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On our last full day in Barcelona we wanted to see everything we had missed so far. A tall order. On our first day we had explored the fabulous Sagrada Familia. On our second day we took a side trip to Figueres to check out the Dali Museum. So we started our third day with a visit to Gaudi’s other masterpiece, the Parc Güell.
We hopped a metro to the Plaça des Lesseps station which is just a fifteen minute walk from the park. Visitors are warned to beware of pickpockets in Barcelona and we encountered one on leaving the station. I was walking up the steps on the right side holding onto the handrail when a young guy came up quickly behind me and tried to barge his way between me and the handrail, but my friend warned me and I held my ground. He went up the stairs empty-handed. When we got to the top I pointed at him and shouted out a warning, “Watch out! That man is a pickpocket.” He gave me an angry scowl and slunk back down into the train station.
The fifteen minute walk took us through some narrow streets and up a fairly steep hill which did have an escalator. When we emerged, there was the elevated plaza that is the centrepiece of the park.
Parc Güell was conceived as a housing development by banker Eusebi Güell. He had acquired a large plot of land on Carmel Hill and commissioned Antoni Gaudi to design the development which was to have sixty upscale houses. Work on the project started in 1900 and continued through 1914 but a variety of factors – complex leaseholds, lack of transportation, and the exclusive nature of the project – doomed the project to failure and only two houses were built, neither designed by Gaudi.
What Gaudi did build was the central terrace, supported by 84 Doric columns, as well as the central staircase leading to the lower terrace. And at the base of the staircase, two buildings – a porter’s lodge and an office (now called the Warden’s House) are pure Gaudi, built when he was at the height of his creative powers. And so were several viaducts, created in Gaudi’s distinctive organic style.
Güell died in 1918 and his heirs sold the property to the city. It opened as a municipal park in 1926.
The terrace is bordered by a long serpentine bench, sometimes called the wave bench. Like many of Gaudi’s works from this time, the bench is inlaid with colourful tiles. The upper terrace commands a brilliant view of the city and the Mediterranean in the distance. Looking down from the terrace, you also see the Porter’s Lodge and the Warden’s House, both also richly covered in mozaic tiles and reflecting Gaudi’s naturalist style – lots of curves.
We descended to the lower terrace and marvelled at the mozaic ceiling between the columns supporting the terrace. The lower terrace itself is often frequented by buskers providing some entertainment for the many visitors.
From the lower terrace we walked down the sweeping staircases and admired the giant mozaic salamander that is the centrepiece and a hallmark of Gaudi’s style.
We then followed a path underneath one of the viaducts. These large structures were quite different in style than the buildings and terrace. The supports and decorative elements were more reminiscent of the Sagrada Familia – a tawny jumble of stonework just piled together. No smooth lines except in the aggregate. Graceful and delicate looking despite the rough hewn edge.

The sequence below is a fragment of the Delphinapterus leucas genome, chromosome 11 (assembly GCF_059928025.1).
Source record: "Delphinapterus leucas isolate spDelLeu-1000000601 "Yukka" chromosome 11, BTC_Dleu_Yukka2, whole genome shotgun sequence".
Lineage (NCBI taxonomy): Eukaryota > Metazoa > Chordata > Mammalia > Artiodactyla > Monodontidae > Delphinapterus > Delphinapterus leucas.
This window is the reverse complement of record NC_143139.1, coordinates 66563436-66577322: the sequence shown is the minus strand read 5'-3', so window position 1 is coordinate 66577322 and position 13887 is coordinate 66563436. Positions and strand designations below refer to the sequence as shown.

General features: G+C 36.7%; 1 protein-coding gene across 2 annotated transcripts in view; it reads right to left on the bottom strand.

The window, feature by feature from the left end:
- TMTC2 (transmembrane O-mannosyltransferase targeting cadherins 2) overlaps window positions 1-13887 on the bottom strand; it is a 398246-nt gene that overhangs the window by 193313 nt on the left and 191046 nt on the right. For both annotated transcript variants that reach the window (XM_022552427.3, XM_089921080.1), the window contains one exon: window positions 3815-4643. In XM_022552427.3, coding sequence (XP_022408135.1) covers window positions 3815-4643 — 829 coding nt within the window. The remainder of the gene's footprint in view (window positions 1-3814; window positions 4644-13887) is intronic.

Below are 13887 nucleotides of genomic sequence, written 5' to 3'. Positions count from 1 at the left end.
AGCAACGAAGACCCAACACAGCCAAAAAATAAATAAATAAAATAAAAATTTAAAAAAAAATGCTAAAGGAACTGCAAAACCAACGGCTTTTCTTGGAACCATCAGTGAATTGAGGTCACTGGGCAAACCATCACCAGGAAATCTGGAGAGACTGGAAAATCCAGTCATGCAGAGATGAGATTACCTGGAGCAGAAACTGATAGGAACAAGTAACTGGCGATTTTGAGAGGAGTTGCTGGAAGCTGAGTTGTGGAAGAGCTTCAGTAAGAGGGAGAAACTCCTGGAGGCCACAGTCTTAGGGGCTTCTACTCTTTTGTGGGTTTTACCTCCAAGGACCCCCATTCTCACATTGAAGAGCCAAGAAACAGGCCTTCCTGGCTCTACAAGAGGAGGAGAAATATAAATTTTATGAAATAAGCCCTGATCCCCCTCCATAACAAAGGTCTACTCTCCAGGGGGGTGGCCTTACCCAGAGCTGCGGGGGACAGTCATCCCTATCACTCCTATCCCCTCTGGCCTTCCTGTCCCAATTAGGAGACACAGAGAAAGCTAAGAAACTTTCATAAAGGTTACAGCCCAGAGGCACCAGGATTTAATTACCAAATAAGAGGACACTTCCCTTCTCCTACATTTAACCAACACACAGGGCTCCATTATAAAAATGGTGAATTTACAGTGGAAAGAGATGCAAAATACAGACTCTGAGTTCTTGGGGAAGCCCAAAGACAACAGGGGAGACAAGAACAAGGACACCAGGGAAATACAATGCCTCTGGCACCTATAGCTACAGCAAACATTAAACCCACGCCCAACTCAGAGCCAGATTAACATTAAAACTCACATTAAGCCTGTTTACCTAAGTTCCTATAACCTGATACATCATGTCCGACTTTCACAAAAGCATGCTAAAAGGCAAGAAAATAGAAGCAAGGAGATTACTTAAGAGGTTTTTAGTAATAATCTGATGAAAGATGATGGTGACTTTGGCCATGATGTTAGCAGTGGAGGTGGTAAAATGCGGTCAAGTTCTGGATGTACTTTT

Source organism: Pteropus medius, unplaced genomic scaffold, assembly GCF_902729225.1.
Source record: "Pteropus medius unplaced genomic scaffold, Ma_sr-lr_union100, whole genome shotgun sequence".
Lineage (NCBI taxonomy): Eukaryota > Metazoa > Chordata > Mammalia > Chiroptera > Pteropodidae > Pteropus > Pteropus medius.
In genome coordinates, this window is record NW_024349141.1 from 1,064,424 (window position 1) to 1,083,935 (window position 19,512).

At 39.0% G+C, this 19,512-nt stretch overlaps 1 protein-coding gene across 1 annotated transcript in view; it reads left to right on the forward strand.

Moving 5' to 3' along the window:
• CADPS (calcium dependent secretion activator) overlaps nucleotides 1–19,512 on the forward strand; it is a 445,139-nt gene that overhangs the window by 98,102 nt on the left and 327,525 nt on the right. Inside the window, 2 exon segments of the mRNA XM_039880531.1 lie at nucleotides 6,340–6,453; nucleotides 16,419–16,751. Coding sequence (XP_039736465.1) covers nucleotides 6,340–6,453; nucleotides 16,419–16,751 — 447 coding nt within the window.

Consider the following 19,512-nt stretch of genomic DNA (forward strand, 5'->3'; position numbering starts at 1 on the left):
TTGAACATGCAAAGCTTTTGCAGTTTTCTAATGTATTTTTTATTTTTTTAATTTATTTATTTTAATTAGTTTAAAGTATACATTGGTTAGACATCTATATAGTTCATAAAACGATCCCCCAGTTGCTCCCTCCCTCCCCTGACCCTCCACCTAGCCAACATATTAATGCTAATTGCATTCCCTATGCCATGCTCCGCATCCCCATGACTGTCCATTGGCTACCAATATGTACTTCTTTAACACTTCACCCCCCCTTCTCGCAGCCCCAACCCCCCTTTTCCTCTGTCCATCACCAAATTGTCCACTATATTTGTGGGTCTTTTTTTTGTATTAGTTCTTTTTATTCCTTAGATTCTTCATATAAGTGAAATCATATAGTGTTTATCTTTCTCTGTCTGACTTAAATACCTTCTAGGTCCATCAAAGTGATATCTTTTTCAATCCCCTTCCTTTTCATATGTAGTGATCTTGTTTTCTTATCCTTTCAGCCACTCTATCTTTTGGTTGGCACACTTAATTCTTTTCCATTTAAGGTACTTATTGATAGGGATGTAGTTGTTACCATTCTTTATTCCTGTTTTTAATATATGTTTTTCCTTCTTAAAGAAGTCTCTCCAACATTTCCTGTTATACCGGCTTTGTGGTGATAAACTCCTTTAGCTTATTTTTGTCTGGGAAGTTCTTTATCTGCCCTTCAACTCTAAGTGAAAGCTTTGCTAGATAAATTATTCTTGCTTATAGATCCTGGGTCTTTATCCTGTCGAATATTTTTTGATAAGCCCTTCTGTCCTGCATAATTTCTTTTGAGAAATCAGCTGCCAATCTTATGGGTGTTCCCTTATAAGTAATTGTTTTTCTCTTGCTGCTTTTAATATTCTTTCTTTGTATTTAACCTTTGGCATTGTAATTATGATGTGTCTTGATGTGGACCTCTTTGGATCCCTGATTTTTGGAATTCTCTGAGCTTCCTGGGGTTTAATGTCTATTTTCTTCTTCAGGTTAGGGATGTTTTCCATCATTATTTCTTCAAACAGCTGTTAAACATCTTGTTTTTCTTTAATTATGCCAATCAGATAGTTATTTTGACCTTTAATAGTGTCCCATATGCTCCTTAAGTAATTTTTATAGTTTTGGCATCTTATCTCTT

Beneath the viaduct we came across another busker playing his instrument, and the path then took us past the Casa Museu Gaudi. This house was built as a show home for the Park Güell residential project by by Gaudi’s right hand man, Francesc d’Assís Berenguer i Mestres and Gaudi lived there from 1906-1925. It is now a museum dedicated to Gaudi and his works. We did not tour the museum.
We then walked over the viaduct and back down to the Porter’s Lodge which is open to the public as a gift shop.
Inside we found curved spaces everywhere. Gaudi was fond of curves and used them to good advantage. A narrow winding staircase took us upstairs. From the windows we caught a good view of the sweeping stairs leading up to the terrace.
On leaving the gift shop we came across another busker playing in one of the grottos at the base of the staircase. It was an interesting instrument, both percussion and stringed. He hammered at the strings with mallets creating a very pleasant sound.
As we were about to leave Parc Güell we came across someone in a salamander costume. He had a helmet to match which you could wear to pose for pictures with the man. For a modest fee, of course!
We had an enjoyable tour of this popular venue and still had time for more. But the wives and the men had different ideas of fun. So while our wives went shopping, Chris and I jumped aboard the Hop On Hop Off bus and took a last tour of Barcelona. We arranged to meet up with the ladies in the late afternoon at the statue of Christopher Columbus on the waterfront, after which we would explore another must-see Barcelona venue, La Rambla. And that will be the subject of my next post!
Please click on the link below to see an additional photo gallery of the Parc Güell or if you are on the main page, just scroll down. I’ve included links to official websites for the park and for the Gaudi House Museum.
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